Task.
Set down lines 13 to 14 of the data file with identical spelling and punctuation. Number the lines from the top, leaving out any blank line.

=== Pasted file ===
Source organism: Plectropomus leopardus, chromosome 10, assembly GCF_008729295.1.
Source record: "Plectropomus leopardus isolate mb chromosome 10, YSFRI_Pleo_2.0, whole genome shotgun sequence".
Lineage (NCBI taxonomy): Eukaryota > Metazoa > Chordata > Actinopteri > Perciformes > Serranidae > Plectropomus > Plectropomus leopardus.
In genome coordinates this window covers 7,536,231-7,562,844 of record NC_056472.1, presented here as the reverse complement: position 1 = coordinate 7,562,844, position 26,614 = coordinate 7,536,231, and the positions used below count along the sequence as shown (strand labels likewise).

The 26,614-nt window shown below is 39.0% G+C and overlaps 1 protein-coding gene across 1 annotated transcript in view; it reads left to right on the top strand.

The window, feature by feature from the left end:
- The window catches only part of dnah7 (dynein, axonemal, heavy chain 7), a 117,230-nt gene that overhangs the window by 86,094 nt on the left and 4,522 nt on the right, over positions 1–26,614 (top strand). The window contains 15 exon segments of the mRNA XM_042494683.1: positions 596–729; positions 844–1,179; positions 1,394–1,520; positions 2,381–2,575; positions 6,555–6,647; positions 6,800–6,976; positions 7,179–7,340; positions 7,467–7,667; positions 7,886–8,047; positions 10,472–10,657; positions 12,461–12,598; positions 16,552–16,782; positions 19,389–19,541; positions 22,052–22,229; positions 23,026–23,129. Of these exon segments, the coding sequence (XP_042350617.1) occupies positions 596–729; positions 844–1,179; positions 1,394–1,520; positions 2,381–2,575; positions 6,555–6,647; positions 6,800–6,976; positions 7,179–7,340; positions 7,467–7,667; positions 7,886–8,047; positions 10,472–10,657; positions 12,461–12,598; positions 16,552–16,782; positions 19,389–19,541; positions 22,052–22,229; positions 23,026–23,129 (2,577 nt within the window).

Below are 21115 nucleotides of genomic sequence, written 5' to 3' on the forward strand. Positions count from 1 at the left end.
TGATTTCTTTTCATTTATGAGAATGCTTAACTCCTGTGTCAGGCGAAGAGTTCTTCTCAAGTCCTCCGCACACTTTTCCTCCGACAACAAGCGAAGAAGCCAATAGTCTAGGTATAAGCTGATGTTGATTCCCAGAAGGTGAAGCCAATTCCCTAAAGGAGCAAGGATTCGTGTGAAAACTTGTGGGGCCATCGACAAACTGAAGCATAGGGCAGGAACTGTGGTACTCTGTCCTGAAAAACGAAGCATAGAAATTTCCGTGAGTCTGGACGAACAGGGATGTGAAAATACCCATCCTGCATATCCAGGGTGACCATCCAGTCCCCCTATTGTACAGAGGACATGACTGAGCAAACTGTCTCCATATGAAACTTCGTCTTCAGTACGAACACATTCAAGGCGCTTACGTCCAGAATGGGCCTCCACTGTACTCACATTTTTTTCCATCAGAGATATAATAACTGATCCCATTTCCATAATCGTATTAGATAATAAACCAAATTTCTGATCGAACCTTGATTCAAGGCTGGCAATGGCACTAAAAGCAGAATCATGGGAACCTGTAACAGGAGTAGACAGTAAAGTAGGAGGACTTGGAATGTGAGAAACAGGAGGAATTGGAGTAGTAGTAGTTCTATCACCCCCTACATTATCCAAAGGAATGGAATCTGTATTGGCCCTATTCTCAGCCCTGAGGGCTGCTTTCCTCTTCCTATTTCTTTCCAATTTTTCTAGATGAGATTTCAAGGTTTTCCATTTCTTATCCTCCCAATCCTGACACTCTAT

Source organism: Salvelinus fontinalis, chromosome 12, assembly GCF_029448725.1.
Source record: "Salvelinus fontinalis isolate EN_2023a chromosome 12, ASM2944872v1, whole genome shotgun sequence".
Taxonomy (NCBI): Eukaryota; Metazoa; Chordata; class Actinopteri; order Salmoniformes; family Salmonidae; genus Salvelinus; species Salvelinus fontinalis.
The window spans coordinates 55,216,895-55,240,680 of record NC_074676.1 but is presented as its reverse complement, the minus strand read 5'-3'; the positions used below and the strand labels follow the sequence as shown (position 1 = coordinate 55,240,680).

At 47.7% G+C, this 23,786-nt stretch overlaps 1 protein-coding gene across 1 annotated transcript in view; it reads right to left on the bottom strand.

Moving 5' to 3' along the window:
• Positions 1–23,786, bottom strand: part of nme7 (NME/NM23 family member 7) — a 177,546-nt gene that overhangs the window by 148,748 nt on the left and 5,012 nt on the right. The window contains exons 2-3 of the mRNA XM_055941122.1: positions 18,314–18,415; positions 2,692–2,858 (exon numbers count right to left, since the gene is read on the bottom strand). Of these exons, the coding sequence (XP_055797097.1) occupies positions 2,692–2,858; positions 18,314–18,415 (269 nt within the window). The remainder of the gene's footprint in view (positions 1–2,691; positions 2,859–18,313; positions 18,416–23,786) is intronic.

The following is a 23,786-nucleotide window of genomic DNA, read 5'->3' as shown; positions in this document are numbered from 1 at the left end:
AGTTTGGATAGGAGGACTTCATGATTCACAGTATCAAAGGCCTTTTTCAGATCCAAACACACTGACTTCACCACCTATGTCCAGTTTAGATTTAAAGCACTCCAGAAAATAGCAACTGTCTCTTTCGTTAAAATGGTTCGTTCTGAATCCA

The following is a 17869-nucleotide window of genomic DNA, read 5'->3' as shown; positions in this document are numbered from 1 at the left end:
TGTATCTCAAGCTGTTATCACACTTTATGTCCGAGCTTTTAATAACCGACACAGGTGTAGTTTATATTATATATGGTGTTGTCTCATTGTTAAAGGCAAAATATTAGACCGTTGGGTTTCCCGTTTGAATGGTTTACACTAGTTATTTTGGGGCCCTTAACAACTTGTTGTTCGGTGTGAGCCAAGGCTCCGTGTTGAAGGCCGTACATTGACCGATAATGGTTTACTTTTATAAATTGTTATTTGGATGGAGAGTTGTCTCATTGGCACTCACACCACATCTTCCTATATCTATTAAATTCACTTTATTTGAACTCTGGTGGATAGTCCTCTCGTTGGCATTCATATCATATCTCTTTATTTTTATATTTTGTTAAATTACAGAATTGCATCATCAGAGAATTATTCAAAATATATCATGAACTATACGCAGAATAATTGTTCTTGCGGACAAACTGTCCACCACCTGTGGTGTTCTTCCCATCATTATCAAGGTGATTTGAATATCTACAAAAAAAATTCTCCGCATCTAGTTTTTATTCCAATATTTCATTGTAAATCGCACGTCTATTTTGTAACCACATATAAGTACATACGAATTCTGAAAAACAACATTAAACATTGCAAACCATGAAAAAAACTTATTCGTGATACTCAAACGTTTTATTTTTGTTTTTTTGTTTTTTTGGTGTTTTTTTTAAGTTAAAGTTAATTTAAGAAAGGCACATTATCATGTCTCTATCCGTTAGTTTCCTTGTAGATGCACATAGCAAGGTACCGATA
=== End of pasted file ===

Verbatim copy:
The window spans coordinates 55,216,895-55,240,680 of record NC_074676.1 but is presented as its reverse complement, the minus strand read 5'-3'; the positions used below and the strand labels follow the sequence as shown (position 1 = coordinate 55,240,680).

At 47.7% G+C, this 23,786-nt stretch overlaps 1 protein-coding gene across 1 annotated transcript in view; it reads right to left on the bottom strand.